Tuesday, December 6, 2016

Snow Goose

Yesterday, 5 December, Erika and I found two Snow Geese at the Jefferson Parkway Wetlands in eastern Northfield. These birds were first reported by Gerry Hoekstra on 29 November, but had not been seen since. Gerry returned later in the day and found a third, young Snow Goose.

White and “blue” Snow Geese are color morphs of a single species. Only in 1983 did ornithologists figure out this situation. One gene controls this color difference. The dark gene is incompletely dominant over the white one.  The dark gene is unequally distributed across the Snow Goose’s range. Most dark-morph geese breed and winter in central areas of North America. Finally, ornithologists discovered that the two morphs’ ranges did not overlap until about 70 years ago (Mobray et al. 2000).

Monday, December 5, 2016

Chestnut-sided Warbler

I banded this Chestnut-sided Warbler this spring in Northfield. In Audubon’s time, this species was hardly ever encountered (Byers et al. 2013). An inhabitant of forest edges and secondary growth, this warbler benefited from humans’clear-cutting the continent’s old growth forests. Now it can be the most abundant breeding warbler in early succession woodlands.

Saturday, December 3, 2016

Common Green Darner

A perched Common Green Darner can be hard to see, even when you are looking right at one. This female, from last summer, was resting in the Whitetail Woods County Park in Dakota County, Minnesota.

As its name suggests, this dragonfly is common across most of North America. The species migrates south into Central America. They arrive in the north well before local dragonflies have emerged. Their migration is cued by warm fronts (DragonflyID app). After breeding, they head south, sometimes in large numbers. Common Green Darners are an important component of many bird diets, including those of American Kestrels, nighthawks, and Purple Martins.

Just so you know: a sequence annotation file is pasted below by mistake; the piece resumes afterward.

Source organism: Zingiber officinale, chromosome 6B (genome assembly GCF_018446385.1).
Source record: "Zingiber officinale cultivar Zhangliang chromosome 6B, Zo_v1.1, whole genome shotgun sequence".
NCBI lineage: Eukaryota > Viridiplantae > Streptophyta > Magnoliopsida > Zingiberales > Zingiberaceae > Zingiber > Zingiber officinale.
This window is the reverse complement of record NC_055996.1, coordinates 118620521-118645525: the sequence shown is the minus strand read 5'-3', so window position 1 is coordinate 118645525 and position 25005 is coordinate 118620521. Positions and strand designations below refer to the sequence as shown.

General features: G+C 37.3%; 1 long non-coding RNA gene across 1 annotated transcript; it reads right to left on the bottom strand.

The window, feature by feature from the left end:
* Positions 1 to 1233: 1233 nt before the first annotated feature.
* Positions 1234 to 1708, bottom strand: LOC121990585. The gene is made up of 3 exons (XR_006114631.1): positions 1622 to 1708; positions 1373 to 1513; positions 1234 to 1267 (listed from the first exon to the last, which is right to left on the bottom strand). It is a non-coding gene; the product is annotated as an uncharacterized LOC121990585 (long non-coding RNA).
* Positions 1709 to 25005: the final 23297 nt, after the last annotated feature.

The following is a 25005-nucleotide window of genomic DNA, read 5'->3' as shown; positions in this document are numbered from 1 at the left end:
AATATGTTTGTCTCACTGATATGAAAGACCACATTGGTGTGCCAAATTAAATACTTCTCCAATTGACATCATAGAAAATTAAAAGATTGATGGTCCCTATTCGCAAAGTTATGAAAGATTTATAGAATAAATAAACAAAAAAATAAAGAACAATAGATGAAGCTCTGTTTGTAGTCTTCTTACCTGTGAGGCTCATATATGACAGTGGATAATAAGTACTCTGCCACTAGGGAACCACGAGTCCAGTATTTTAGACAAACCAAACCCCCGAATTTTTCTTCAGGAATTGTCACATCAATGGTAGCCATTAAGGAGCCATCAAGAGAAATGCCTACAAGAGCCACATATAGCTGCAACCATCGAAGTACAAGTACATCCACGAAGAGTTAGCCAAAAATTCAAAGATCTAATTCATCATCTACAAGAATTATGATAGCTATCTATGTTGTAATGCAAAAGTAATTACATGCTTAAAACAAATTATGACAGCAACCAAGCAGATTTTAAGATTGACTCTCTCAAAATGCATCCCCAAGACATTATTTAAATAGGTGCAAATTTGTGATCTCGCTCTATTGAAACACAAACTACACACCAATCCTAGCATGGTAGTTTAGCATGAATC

Thursday, December 1, 2016

Purple Martin

I photographed this female Purple Martin on 13 June 2016, at Lake Byllesby Regional Park, Dakota County, Minnesota. Martins in Canada and the northern United States have a lot going against them. They depend on flying insects. Cold weather kills their insect prey, which, in turn, can wipe out local martin populations. By out-competing nesting martins, introduced starlings and House Sparrows can also wipe out these swallows.

Tuesday, November 29, 2016

Halloween Pennant

Halloween Pennant—24 July 2016—along the Jefferson Parkway Wetlands in Northfield, Minnesota. I should have posted this image on Halloween. This image lay forgotten in my blog queue. I am going to try to empty the queue during the next several weeks.

According to the DragonflyID app, this large dragonfly is common and widespread across most of the eastern United States. Minnesota is about as far north as they get. Like this one, pennants perch atop vegetation and wave in the breeze like flags. The fore and hind wings often lie on separate planes—this field mark can be seen in my photo.

Sunday, November 27, 2016

Red Fox

While we photographed the Great Gray Owl in Yellowstone Park, up trotted a Red Fox. These foxes are found from the Arctic Circle through most of North America, North Africa, and Eurasia. Their range has expended into suburban areas and they are introduced into Australia, where Red Foxes are considered to be invasive pests. They mainly take rodents, but also feed on rabbits, game birds, reptiles and invertebrates. Red Foxes are often found in pairs or in small family groups. Young remain with their parents and assist in caring for other young (Wikipedia). We, however, only saw this single fox.

Saturday, November 26, 2016

Great Gray Owl